Abstract: Physical reasoning often involves approximating or abstracting the situation or the theory at hand. This paper studies the nature of approximation and abstraction as applied to the kinematic theory of rigid solid objects.

Five categories of approximation are considered: 1. Geometric approximation. 2. Abstraction of a complex kinematic structure by a simpler kinematic structure. For example, the abstraction of a collection of tightly-linked objects as a single object. 3. Abstraction of a kinematic structure by a simpler theory. For example, the abstraction by a connectivity graph in configuration space. 4. Approximation of a complex kinematic structure by a simpler structure in a more complex theory. For example, the approximation of a chain by a string. 5. Approximation of a more complex theory by a kinematic theory. For example, the approximation of solid object dynamics by kinematics.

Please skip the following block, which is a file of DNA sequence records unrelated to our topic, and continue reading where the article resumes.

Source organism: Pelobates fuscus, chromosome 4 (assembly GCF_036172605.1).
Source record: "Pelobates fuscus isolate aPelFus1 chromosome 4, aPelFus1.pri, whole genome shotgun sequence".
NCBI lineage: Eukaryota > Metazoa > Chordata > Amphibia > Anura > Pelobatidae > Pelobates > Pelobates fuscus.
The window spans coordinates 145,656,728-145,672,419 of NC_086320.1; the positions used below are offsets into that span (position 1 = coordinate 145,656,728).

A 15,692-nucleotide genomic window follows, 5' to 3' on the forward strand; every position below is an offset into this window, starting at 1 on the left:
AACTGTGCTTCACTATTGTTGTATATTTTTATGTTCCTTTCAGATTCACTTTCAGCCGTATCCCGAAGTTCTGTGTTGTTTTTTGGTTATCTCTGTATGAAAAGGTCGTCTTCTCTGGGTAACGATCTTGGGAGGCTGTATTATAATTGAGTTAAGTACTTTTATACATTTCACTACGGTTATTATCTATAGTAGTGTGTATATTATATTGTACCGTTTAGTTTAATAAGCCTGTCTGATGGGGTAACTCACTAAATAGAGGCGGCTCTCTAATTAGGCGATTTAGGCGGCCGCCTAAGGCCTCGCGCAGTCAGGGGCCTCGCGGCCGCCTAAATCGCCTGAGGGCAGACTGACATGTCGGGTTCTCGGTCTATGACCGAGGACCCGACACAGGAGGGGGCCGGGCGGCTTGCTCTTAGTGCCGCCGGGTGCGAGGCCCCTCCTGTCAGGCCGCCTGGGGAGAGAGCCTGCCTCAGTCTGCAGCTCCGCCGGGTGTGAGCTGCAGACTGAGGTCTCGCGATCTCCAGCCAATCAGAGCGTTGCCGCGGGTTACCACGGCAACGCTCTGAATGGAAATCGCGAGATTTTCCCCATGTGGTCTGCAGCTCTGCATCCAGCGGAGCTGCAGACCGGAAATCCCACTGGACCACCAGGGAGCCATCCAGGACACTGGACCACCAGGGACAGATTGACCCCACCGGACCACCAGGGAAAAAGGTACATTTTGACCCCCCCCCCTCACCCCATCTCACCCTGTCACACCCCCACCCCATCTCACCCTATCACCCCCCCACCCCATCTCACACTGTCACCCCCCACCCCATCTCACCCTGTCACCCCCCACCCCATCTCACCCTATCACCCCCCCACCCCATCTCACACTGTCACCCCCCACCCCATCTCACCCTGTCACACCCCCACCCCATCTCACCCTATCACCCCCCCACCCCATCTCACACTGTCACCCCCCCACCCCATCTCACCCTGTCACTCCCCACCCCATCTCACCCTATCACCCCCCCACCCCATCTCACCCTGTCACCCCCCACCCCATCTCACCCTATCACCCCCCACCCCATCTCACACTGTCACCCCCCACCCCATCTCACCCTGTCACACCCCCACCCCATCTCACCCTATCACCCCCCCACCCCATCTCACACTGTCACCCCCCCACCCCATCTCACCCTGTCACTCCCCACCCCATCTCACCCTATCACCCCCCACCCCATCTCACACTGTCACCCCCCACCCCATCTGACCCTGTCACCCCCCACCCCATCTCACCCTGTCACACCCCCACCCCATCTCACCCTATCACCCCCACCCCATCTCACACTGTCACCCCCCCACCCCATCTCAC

We discuss how some of these types of approximation can be implemented and combined. We conclude that abstraction and approximation are open-ended styles of reasoning, rather than neatly categorizable meta-relationships.